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Ankylosing spondylitis (AS) is the prototypical spondyloarthropathy and a systemic disorder characterized by inflammation of the axial skeleton, large peripheral joints, and digits; nocturnal back pain; back stiffness; accentuated kyphosis; constitutional symptoms; aortitis; cardiac conduction abnormalities; and anterior uveitis. Diagnosis requires showing sacroiliitis on x-ray. Treatment is with NSAIDs or tumor necrosis factor antagonists and physical measures that maintain joint flexibility.
AS is 3 times more frequent in men than in women and begins most often between ages 20 and 40. It is 10 to 20 times more common among 1st-degree relatives of AS patients than in the general population. The risk of AS in 1st-degree relatives with the HLA-B27 allele is about 20%. Increased prevalence of HLA-B27 in whites or HLA-B7 in blacks supports a genetic predisposition. However, the concordance rate in identical twins is only about 50%, suggesting that environmental factors contribute. The pathophysiology probably involves immune-mediated inflammation.
Most patients with AS have predominantly axial involvement (called axial AS). Some have predominately peripheral involvement. Among those with axial involvement, some have no evidence of sacroiliitis on plain x-rays. Thus, some experts have classified AS as follows:
The most frequent manifestation is back pain, but disease can begin in peripheral joints, especially in children and women, and rarely with acute iridocyclitis (iritis or anterior uveitis). Other early symptoms and signs are diminished chest expansion from diffuse costovertebral involvement, low-grade fever, fatigue, anorexia, weight loss, and anemia.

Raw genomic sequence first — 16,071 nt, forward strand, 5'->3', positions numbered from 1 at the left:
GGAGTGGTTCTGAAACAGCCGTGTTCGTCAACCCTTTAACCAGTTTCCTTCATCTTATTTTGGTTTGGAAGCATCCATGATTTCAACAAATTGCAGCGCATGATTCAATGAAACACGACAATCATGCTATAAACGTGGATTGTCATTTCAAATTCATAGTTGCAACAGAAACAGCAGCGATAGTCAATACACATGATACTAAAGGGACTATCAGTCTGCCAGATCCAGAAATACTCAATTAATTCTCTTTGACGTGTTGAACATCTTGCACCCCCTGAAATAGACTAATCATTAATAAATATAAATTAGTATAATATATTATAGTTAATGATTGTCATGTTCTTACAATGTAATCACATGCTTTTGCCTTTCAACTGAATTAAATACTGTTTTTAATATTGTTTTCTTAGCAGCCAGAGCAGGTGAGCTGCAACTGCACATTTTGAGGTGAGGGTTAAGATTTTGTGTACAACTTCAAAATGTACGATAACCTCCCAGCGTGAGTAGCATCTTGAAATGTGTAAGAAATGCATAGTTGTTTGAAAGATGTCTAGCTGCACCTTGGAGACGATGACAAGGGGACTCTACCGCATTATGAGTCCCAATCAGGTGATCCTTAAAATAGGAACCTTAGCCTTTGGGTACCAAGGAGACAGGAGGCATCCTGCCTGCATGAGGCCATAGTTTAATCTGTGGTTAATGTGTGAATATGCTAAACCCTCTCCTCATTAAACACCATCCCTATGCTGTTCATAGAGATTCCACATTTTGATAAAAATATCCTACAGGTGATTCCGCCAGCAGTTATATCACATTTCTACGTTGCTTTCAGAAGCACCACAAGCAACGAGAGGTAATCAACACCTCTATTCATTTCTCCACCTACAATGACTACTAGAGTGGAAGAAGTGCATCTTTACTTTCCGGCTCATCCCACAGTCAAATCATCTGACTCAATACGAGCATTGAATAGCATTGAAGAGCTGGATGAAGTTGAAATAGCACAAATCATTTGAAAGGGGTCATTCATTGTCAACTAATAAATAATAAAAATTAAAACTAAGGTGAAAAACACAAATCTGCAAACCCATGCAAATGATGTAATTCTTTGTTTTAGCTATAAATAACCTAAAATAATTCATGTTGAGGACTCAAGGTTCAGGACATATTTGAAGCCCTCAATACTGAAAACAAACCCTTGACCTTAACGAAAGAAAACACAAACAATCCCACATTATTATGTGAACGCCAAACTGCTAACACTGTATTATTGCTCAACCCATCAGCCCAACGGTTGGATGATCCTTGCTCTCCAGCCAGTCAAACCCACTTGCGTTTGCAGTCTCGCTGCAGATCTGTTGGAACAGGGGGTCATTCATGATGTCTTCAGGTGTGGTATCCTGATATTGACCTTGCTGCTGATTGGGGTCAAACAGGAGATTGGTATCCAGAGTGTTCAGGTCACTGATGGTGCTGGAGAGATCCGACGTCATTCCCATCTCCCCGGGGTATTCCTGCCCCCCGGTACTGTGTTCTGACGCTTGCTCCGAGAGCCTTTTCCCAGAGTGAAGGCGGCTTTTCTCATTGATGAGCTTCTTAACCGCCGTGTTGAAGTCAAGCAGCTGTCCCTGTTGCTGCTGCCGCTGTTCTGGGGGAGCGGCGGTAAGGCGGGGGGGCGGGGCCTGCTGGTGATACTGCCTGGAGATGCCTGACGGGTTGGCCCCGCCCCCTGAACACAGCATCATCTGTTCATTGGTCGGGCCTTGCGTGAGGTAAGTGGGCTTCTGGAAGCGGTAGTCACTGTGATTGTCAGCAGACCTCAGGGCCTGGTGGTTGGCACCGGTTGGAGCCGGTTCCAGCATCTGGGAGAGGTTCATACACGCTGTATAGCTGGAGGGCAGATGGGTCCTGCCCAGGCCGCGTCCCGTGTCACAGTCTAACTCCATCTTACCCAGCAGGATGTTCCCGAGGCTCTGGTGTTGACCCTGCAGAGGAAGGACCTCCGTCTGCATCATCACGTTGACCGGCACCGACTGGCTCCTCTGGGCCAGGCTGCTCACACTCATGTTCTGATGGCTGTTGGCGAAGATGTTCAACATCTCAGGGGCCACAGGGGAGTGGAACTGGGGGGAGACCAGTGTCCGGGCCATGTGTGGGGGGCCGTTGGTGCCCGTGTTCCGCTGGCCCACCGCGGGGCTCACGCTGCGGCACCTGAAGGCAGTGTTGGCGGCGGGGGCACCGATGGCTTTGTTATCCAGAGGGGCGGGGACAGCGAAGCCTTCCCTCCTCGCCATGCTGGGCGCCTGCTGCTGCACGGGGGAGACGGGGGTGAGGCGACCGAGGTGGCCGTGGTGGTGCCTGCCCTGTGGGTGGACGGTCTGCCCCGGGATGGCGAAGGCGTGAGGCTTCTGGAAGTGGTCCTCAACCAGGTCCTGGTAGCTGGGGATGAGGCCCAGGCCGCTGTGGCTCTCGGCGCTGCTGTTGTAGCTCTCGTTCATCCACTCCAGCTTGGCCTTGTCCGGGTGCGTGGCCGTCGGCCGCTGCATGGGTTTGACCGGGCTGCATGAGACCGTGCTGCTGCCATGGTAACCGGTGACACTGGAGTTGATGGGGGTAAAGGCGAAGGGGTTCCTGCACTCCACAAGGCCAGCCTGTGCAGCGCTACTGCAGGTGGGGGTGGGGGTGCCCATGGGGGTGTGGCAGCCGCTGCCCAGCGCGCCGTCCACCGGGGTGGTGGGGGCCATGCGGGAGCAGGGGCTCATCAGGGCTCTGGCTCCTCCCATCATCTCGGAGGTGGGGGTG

Back pain—often nocturnal and of varying intensity—eventually becomes recurrent. Morning stiffness, typically relieved by activity, and paraspinal muscle spasm develop. A flexed or bent-over posture eases back pain and paraspinal muscle spasm; thus, kyphosis is common in untreated patients. Severe hip arthritis can eventually develop. In late stages, the patient has accentuated kyphosis, loss of lumbar lordosis, and fixed bent-forward posturing, with compromised pulmonary function and inability to lie flat. There may be peripheral potentially deforming joint involvement, sometimes involving the digits (dactylitis). Achilles and patellar tendinitis can occur.
Systemic manifestations occur in one third of patients. Recurrent, acute anterior uveitis is common and usually responds to local therapy; less commonly it becomes protracted and severe enough to impair vision. Neurologic signs occasionally result from compression radiculitis or sciatica, vertebral fracture or subluxation, or cauda equina syndrome. Cardiovascular manifestations can include aortic insufficiency, aortitis, angina, pericarditis, and cardiac conduction abnormalities (which may be asymptomatic). Dyspnea, cough, or hemoptysis can rarely result from nontuberculous fibrosis or cavitation of an upper lobe of the lung; cavitary lesions can become secondarily infected with Aspergillus. Rarely, AS results in secondary amyloidosis. Subcutaneous nodules do not develop.
AS should be suspected in patients, particularly young men, with nocturnal back pain and kyphosis, diminished chest expansion, Achilles or patellar tendinitis, or unexplained anterior uveitis. A 1st-degree relative with AS should heighten suspicion.